Riffles, because of their shallow water, provide the opportunity to sight fish for trout. Sight fishing adds an element of excitement that isn’t easily duplicated. It’s riveting.

Spotting trout in a riffle isn’t always easy. Watch for their rythmic back-and-forth tail movement as they hold their position.

Once in a great while I see trout “parked” on the bottom almost motionless, holding their spot by anchoring their tail on the substrate. The first time I saw this I thought the trout (a rainbow) must’ve been sick. It seemed so unnatural. I waded up to within inches before it quickly swam upstream.

The below picture is a nice brown trout that took one of my dry flies in a riffle.

Brown trout caught fly fishing in a riffle

A dry-dropper setup (dry fly trailed by a nymph) can be very productive in a riffle, giving trout the option of rising or taking something below the surface. The trout will take the nymph over the dry fly most of the time, but certainly not always.

Very recently I was in the mountains fly fishing in a riffle of crystal clear water that was just 10-12 inches deep. The afternoon sun was warm, and the trout were active.

I happened to notice a large brown trout (+/-19 inches) holding in the water just ten feet away from where I was standing. It didn’t spook, no matter what movements I made. Why?

Do you remember when I mentioned that fish can’t see through the choppy water’s surface very well? Light bends when it penetrates water, even still water. So, imagine how much light bends when the surface of the water is turbulent. The view from underwater is very contorted.

If you’re curious what I mean, put on a snorkel mask and go underwater, then turn and look up at the surface.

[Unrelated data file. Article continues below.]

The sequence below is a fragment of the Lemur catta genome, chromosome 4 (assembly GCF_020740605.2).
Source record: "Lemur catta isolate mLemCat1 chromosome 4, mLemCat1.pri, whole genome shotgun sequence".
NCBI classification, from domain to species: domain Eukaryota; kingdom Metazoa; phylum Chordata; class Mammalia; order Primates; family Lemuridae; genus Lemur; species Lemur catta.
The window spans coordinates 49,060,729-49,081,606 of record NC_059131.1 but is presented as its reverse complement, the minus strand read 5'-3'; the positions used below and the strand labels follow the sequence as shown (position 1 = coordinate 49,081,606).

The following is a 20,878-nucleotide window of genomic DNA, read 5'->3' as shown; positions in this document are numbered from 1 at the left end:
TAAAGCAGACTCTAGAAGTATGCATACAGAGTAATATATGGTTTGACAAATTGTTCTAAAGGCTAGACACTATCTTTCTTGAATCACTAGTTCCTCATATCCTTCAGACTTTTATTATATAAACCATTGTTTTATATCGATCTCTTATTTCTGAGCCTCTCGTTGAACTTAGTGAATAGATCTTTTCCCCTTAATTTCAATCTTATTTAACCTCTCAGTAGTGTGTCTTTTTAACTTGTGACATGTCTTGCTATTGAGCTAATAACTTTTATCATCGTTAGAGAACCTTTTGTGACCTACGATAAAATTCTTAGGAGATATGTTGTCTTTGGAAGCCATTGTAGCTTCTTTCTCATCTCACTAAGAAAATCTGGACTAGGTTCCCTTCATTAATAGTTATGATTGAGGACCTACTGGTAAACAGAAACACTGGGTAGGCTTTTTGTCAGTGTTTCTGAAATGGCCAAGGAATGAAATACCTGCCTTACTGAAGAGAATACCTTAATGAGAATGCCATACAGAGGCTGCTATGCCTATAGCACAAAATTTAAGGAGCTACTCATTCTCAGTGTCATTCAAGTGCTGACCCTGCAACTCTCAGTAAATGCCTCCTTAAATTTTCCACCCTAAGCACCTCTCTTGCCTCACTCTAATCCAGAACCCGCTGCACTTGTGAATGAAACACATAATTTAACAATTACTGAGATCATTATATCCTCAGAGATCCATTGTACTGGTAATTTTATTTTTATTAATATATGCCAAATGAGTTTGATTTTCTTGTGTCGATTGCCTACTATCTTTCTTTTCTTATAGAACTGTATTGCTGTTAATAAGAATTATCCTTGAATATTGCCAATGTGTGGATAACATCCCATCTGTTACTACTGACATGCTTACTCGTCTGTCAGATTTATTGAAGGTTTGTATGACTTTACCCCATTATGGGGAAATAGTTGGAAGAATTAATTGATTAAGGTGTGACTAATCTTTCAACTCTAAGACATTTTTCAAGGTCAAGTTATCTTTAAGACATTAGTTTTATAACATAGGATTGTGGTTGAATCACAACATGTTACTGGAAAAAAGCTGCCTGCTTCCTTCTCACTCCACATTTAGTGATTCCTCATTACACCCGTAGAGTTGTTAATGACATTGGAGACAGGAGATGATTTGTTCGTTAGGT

The other reason the big brown didn’t notice me is because when trout are in shallow water, their view of the outside world is severely narrowed. When trout are deeper in the water column, their view of the outside world (ie. you) widens substantially.

This means in a riffle you can approach trout much closer than would otherwise be tolerated. A huge advantage. This of course holds true for any choppy water in a river, not just in a riffle.

Even if you do spook the trout, just take a seat on the shoreline and eat your lunch, take a nap, or read a book, for 20 minutes. Most trout should return in that amount of time. Some won’t, but enough will. They can’t afford to stop eating for too long.

This stout little rainbow trout took my elk hair caddis fly while I was casting near a downed tree that was laying across a riffle.

Rainbow trout landed in riffle while fly fishing

Back to the story.

I was casting a dry-dropper to the big brown trout, and it would rise towards my dry fly every so often, but then drift back down into position. It completely ignored my nymph every time.

There was no drag in my presentation, so I kept pondering my options. A cast or two later, my flies again drifted untouched past the big brown. But two feet behind the fish I was targeting, another big brown trout rose and inhaled my dry fly.

It was a nice 17-incher. A serendipitous event, although the commotion did spook the bigger trout. Fly fishing riffles is time well spent on the water.

I hadn’t even noticed the second trout behind the first one, mainly because of the turbulent surface of the water. The lesson here is to never underestimate how many fish a riffle can hold.